I never had any delusions of turning pro. I certainly wanted to be sponsored, I’d see all these guys getting set up with free shoes and nice clobber without having to work too much for it, but mostly I just wanted to be able to skate at the same level as those guys. I knew I was never going to be the best, but I wanted to be able to hold my own and be able to command a bit of respect within skating. Adam Paris schooled me one time, on where he wanted to be, and he described wanting to be a well-respected member of the skate scene, and someone people looked up to, which as we know, isn’t all to do with skating.
My motivation is still very much the same, I have realised as I get older that I’ve spent a lot of time at the park chilling and not skating much, when you’ve got an hour or two away from the kids that soon changes. Your body starts to give in at a certain point too, depending on how many slams you’ve taken throughout the years! I’ve still got lots of life in me, but I realise that it’s finite, so now the motivation is just to skate while I can.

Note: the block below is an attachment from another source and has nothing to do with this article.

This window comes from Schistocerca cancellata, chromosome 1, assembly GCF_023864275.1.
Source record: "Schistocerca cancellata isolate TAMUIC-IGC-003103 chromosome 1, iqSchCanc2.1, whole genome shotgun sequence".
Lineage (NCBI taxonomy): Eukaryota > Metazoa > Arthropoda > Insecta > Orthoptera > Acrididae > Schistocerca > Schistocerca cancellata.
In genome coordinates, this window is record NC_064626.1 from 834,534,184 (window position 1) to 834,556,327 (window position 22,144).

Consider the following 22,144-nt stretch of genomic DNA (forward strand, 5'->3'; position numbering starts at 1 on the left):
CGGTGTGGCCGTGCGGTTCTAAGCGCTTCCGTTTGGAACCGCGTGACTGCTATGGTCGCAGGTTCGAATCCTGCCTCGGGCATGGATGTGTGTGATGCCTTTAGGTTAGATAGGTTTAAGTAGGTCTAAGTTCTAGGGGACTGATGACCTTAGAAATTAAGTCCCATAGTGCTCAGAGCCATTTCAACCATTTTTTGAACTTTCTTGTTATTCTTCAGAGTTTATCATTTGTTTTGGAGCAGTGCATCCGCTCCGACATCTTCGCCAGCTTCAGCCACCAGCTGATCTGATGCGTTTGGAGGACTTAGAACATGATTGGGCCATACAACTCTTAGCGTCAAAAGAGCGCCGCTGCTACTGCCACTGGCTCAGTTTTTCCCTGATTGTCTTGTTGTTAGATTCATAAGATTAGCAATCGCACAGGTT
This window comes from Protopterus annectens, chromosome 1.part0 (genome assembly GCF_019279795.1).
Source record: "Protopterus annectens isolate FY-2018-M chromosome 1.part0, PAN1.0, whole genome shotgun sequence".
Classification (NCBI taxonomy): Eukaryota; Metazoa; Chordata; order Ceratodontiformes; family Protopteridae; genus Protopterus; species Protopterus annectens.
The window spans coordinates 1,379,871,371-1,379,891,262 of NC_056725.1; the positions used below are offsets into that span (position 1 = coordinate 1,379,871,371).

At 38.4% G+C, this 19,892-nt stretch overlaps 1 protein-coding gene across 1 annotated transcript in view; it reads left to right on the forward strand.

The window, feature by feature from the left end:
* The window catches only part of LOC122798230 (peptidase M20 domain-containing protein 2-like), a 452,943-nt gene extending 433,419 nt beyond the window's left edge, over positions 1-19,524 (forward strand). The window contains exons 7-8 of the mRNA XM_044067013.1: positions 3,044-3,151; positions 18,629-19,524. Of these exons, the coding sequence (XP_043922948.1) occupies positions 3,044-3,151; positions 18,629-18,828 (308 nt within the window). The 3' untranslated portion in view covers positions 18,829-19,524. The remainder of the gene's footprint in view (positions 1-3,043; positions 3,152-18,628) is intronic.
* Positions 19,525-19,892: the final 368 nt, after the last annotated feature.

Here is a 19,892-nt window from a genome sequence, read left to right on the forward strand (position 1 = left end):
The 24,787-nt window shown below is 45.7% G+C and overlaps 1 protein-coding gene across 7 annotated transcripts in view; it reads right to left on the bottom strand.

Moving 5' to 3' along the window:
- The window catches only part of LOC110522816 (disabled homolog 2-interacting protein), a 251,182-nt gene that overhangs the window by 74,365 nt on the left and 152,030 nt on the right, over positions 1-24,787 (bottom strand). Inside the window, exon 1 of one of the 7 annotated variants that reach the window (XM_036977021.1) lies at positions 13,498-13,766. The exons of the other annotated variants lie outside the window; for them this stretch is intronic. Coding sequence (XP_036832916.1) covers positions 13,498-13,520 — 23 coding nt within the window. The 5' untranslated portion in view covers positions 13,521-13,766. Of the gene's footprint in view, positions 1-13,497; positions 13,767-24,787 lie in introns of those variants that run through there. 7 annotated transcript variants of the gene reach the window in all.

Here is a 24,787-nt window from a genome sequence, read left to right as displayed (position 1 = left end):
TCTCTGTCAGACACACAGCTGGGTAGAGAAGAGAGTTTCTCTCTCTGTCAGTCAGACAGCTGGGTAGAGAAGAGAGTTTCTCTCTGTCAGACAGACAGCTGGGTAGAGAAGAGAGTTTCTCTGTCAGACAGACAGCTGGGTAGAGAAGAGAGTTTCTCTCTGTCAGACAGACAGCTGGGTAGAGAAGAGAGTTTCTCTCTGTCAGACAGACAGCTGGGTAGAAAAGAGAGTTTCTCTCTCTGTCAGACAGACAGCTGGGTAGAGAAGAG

You don’t take time for granted that's for sure.
There are still things I want to do, spots that I need to handle, skate parks I want to skate and tricks that have been in the back of my mind for a while. Doing this interview has been a good opportunity to do one or two of them. Skating for you has been different to what I usually do. Going somewhere, often with a trick in mind, that you may have only thought of gives you a focus, but also nerves and anticipation. You said you were going to do this and now the pressure's on! Having to make it happen, and sometimes locking horns and having a full-on battle, I really like it! I like that aspect of skating. Turns out I hadn’t done it much before.
Were you happy with the mix of stuff we got?